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PARTS OF THE BANSURI

by David Courtney working tools


 

Part 1 - Introduction
Part 2 - Parts of the Bansuri - This Page
Part 3 - Technique of the Bansuri

 

parts of bansuri

We will now take a closer look at the north Indian Bansuri.  It is always difficult to talk about the names for the various parts of the instrument because India is a land of many languages and dialects; therefore the following terms should be considered as representative but not universal.

 

Dandi - The dandi is the body of the bansuriBansuris may be fashioned from a variety of materials, but reeds, canes and bamboo are the most common.  Ideally they should be constructed so that they taper towards the embouchure (mouth hole or mukharandra).  They are therefore larger at the open end.  This arrangement gives an extend range.

 

Mukha Randhra - This is the embouchure, or the blowing hole.  professional quality bansuris in India are invariably of the transverse variety.  However, there are also a number of fipple flutes which are also available.  These are sometimes found among folk musicians and they are frequently given to children as toys.  The transverse variety yields much better control by allowing blowing techniques to bend the notes to the desired pitches.

 

Swar Randhra - These are the finger holes.  They are the holes that are used to play the melodies.  For a 7-hole flute as shown in the side picture, the musical intervals are: half-step, whole-step, whole-step, half-step, whole-step, whole-step, whole-step.  (Please note that these are approximations; the use of equal-temperament is not to be construed from this discussion.)  The 7th hole (closest to the open end) is optional.  When it is absent, the 6-hole flutes are tuned to: whole-step, whole-step, half-step, whole-step, whole-step, whole-step.

This 7th hole deserves special mention.  Traditional north Indian folk flutes generally do not have it.  The obvious advantage is that the presence of this hole extends the range of the instrument by one note.  However, there is a more important and not quite so obvious advantage.  Its presence gives the bansuri a more accurate pitch when overblown to produce the higher octaves.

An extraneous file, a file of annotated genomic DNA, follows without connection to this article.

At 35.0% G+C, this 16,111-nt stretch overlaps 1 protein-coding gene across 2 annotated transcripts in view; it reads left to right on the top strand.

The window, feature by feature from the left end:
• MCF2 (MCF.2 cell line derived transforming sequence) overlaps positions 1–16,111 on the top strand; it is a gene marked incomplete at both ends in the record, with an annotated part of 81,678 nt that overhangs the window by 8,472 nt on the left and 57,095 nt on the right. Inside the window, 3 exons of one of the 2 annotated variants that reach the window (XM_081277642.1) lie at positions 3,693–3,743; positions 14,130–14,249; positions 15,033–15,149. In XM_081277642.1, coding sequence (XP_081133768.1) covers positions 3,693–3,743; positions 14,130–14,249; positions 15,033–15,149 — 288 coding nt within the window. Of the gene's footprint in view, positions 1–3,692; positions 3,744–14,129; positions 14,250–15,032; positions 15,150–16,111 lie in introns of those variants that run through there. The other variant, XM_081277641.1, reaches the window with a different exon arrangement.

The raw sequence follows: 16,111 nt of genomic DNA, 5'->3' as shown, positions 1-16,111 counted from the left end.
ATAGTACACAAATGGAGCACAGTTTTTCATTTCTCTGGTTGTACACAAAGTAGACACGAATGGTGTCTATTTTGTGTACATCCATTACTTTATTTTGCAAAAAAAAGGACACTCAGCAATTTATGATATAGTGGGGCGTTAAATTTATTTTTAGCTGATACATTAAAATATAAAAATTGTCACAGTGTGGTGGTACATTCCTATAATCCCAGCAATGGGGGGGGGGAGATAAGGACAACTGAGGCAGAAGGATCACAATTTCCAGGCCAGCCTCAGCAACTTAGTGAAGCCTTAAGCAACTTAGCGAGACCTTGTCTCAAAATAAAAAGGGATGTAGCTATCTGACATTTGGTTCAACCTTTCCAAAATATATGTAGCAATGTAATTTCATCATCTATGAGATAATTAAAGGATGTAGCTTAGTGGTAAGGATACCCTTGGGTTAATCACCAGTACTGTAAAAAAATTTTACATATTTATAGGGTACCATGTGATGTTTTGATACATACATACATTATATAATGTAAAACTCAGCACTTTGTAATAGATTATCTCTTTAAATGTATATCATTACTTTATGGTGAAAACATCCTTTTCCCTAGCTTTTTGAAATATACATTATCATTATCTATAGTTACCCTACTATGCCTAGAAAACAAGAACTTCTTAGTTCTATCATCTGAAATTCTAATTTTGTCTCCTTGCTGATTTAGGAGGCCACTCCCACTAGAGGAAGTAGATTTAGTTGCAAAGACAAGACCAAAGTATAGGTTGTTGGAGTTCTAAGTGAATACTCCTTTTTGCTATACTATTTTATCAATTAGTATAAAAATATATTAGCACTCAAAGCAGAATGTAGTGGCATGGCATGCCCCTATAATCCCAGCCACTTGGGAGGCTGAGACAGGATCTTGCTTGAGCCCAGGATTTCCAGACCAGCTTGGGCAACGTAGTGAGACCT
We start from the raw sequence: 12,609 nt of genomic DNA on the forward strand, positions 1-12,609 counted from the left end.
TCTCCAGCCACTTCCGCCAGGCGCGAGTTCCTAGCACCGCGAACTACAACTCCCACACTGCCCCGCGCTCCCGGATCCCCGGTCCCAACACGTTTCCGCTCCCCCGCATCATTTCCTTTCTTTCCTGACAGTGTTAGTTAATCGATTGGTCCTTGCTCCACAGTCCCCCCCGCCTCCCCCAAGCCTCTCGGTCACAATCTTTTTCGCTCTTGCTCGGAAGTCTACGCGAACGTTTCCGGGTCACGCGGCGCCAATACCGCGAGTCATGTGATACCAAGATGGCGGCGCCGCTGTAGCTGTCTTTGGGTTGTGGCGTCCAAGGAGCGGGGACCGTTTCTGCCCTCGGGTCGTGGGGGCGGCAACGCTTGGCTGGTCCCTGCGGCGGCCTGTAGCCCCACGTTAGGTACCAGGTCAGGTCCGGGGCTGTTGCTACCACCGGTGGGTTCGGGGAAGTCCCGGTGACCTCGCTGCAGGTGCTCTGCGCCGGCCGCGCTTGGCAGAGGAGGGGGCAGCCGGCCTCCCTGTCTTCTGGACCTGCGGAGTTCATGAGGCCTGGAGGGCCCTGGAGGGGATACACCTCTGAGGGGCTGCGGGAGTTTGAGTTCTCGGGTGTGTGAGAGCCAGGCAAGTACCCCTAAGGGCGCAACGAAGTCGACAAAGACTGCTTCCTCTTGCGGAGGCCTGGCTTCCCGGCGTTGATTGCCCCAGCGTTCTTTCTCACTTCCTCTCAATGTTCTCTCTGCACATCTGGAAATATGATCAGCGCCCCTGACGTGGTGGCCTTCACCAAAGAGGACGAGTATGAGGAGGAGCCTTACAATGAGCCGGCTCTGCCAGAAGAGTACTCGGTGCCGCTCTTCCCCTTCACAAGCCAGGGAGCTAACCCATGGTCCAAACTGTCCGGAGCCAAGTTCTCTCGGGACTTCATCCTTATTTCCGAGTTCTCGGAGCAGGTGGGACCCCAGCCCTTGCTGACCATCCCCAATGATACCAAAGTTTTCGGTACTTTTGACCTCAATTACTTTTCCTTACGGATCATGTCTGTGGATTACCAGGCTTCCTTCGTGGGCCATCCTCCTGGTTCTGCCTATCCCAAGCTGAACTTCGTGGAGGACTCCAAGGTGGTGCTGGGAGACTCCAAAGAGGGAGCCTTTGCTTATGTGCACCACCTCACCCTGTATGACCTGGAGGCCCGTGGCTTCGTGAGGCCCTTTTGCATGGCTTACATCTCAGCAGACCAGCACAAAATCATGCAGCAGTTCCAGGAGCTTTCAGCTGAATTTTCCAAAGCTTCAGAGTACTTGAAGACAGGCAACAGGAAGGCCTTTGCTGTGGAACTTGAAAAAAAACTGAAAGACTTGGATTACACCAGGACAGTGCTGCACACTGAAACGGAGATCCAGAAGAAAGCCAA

Garbha Randhra - This is the opening of the bansuri.  It should remain unoccluded at all times

 

Rassi - The body of the bansuri tends to crack.  This is simply one of the undesirable qualities of bamboo and reed.  This cracking may be reduced or eliminated by tightly binding the body with twine.  This is known as rassi.  One trick used by craftsmen to assure an even and reproducible tension is to tie a fixed weight to the end of the string and slowly turn the body of the bansuri to wrap the twine around it.

 


 

Part 1 - Introduction
Part 2 - Parts of the Bansuri - This Page
Part 3 - Technique of the Bansuri

 

Selected Videos

Making a Bamboo Flute

 

DIY Flute - Finger Hole Marking

 

Part 1 - Introduction
Part 2 - Parts of the Bansuri - This Page
Part 3 - Technique of the Bansuri

 


 

 

 

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© 1998, 1999, 2000, 2001, 2002, 2003, 2004, 2005, 2006, 2007, 2008, 2009, 2010, 2011, 2012, 2013, 2014, 2015, 2016 David and Chandrakantha Courtney

For comments, corrections, and suggestions, kindly contact David Courtney at david@chandrakantha.com